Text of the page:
Expiry: January 2017 

 

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Project title: Families and Societies

Project holder: Fabrizio Bernardi

Project description

The main objective of this FP7 project is the analysis of the effects of family forms and dynamics on children’s short- and long-term welfare. In doing so, the work package also investigates how families contribute to the inter-generational reproduction of inequality.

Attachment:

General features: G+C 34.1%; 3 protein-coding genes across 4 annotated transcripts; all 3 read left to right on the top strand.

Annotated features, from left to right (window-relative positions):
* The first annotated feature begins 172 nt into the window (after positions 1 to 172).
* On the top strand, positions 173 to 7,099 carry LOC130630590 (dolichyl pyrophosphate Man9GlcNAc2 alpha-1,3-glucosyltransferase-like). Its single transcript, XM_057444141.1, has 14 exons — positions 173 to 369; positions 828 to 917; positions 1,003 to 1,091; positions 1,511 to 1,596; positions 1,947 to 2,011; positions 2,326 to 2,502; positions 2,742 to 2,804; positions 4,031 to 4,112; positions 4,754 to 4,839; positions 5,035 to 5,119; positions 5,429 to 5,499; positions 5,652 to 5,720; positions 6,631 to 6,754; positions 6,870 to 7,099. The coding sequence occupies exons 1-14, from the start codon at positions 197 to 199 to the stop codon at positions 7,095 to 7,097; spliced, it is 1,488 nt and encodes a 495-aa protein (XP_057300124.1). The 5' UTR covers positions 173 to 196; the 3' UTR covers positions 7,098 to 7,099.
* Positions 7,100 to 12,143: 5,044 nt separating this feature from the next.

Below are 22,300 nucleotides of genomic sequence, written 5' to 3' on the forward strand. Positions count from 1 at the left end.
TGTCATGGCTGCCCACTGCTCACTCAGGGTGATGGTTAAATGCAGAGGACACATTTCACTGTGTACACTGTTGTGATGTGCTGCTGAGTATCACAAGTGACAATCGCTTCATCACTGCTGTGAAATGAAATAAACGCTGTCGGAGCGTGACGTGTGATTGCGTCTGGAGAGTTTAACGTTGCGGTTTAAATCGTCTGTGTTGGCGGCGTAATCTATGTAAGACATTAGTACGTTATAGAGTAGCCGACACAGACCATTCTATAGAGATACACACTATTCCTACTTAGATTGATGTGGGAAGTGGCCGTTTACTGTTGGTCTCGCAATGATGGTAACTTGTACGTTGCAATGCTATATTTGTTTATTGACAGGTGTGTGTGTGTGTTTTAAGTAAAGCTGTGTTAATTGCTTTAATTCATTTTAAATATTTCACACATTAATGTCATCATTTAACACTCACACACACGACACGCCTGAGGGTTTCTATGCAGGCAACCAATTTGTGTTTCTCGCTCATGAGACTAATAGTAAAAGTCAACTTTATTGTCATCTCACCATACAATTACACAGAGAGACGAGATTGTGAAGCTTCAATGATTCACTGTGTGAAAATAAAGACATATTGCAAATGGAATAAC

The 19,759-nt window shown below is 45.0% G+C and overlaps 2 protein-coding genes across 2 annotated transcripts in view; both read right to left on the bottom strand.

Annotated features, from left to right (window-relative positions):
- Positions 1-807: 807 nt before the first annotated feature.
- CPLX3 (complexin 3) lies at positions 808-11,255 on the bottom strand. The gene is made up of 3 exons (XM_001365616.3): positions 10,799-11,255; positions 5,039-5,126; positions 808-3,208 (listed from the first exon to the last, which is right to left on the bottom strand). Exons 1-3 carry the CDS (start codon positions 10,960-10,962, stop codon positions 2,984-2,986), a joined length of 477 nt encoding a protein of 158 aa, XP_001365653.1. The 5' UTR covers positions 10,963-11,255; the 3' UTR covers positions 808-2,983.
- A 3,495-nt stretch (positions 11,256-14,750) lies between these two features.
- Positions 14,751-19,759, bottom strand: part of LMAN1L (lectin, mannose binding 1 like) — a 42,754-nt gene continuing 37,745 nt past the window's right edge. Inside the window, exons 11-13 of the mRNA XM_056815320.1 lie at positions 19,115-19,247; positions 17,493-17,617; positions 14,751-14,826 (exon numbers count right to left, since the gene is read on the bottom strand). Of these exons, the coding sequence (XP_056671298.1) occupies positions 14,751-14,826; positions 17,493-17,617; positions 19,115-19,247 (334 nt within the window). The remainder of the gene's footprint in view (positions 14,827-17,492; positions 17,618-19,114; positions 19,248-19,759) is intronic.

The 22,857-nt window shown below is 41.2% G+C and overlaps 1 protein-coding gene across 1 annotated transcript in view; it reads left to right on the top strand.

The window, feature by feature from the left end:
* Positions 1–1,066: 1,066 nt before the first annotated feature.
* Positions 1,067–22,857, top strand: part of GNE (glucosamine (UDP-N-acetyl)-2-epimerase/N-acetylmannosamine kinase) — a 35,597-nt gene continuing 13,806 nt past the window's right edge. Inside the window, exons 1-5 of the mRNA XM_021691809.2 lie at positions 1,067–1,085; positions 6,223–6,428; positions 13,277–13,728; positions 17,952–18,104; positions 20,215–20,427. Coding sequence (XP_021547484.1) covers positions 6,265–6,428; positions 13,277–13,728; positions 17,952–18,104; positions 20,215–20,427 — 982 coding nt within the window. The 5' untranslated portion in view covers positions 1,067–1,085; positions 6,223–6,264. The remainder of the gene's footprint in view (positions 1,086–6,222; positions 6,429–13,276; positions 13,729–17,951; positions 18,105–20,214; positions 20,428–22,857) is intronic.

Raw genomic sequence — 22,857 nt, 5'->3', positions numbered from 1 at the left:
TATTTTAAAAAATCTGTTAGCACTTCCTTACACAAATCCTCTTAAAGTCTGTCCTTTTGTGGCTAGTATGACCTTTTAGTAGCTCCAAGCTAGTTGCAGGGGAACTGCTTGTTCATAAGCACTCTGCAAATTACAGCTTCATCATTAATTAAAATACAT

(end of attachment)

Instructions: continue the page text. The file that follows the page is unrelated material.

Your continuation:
What will families look like in the future? Are existing social- and family policies compatible with changes in family patterns? These and related questions are addressed in the large-scale integrating project FamiliesAndSocieties – Changing families and sustainable societies: Policy contexts and diversity over the life course and across generations, coordinated by Stockholm University.

Expiry: January 2017

 

 

 

 

Page last updated on 16 February 2018